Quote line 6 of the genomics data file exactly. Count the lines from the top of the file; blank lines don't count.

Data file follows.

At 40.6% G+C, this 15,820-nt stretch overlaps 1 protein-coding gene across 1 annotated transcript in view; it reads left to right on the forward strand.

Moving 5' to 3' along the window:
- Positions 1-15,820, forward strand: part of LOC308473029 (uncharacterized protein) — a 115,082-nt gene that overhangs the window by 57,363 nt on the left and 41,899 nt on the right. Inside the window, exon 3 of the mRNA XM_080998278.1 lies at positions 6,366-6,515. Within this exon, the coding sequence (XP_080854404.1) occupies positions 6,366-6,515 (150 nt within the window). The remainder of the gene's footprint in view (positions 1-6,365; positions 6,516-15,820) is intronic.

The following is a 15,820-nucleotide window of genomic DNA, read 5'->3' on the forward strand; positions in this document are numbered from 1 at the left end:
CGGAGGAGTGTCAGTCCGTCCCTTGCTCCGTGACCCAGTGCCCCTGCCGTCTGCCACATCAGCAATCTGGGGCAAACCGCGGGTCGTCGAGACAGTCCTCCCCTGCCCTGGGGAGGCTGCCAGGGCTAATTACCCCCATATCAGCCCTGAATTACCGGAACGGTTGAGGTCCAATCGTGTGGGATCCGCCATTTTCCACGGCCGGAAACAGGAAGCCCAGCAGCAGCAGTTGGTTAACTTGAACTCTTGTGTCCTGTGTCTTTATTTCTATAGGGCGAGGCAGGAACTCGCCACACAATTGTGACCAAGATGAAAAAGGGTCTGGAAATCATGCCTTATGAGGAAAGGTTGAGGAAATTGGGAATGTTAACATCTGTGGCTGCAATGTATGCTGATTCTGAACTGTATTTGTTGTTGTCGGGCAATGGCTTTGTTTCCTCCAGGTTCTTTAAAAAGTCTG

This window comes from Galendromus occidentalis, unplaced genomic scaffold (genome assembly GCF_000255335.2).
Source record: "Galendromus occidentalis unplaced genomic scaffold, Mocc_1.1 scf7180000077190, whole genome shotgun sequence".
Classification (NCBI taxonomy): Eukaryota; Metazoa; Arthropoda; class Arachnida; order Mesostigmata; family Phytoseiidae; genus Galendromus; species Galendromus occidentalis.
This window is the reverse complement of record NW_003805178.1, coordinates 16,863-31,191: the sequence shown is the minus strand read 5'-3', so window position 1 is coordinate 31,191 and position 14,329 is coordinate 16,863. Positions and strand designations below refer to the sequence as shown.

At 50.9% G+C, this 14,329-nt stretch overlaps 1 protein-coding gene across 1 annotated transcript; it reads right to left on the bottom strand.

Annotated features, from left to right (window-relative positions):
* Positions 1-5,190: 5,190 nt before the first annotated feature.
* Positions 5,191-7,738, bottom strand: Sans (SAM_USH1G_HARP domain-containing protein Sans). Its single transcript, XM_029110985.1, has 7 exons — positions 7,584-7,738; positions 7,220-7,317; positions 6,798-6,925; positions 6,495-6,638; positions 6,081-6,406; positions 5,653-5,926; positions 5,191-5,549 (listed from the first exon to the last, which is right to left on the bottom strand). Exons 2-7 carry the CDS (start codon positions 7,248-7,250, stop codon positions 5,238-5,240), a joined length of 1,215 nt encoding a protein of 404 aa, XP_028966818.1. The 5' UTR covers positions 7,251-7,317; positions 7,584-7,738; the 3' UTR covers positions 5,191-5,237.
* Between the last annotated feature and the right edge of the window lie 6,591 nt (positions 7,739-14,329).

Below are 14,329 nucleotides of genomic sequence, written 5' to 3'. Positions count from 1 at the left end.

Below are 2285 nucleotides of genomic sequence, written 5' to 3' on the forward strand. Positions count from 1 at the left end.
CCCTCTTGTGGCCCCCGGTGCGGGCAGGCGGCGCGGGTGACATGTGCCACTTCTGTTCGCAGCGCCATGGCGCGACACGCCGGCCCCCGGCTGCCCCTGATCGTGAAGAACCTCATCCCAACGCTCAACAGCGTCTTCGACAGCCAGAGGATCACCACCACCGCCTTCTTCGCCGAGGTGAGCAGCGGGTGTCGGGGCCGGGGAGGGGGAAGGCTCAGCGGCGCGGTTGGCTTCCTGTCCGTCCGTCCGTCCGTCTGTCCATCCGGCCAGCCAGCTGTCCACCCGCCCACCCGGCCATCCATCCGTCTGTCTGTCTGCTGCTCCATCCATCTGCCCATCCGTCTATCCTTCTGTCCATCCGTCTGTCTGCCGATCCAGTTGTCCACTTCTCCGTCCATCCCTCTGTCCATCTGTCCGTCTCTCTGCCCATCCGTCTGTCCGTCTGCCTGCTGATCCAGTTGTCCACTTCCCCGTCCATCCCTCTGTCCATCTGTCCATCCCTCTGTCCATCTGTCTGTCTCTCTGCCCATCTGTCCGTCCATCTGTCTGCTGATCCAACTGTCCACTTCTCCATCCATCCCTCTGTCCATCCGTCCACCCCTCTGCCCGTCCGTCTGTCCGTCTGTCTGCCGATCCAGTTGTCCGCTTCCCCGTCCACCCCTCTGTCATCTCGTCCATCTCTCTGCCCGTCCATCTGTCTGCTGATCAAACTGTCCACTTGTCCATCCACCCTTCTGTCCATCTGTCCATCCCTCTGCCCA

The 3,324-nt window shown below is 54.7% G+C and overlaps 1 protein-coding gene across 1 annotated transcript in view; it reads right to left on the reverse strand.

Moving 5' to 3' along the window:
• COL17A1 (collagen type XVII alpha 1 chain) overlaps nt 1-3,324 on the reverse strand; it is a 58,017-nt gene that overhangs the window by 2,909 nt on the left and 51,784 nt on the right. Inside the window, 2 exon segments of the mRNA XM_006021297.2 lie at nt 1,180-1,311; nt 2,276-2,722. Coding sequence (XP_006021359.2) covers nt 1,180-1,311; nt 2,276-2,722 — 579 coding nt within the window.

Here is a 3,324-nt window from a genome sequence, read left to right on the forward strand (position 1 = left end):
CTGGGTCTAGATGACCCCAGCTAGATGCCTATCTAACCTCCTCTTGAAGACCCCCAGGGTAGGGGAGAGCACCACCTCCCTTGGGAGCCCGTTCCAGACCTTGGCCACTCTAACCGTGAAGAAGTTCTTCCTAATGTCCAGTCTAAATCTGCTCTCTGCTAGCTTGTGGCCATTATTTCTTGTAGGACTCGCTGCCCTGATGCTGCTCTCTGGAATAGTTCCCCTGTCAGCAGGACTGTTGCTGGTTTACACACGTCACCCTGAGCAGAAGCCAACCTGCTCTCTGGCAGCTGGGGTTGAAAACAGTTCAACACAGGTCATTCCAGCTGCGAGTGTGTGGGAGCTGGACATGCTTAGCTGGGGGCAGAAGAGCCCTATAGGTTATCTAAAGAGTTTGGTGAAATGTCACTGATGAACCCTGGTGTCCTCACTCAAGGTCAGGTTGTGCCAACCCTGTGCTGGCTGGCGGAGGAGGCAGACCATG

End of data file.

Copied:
This window comes from Galendromus occidentalis, unplaced genomic scaffold (genome assembly GCF_000255335.2).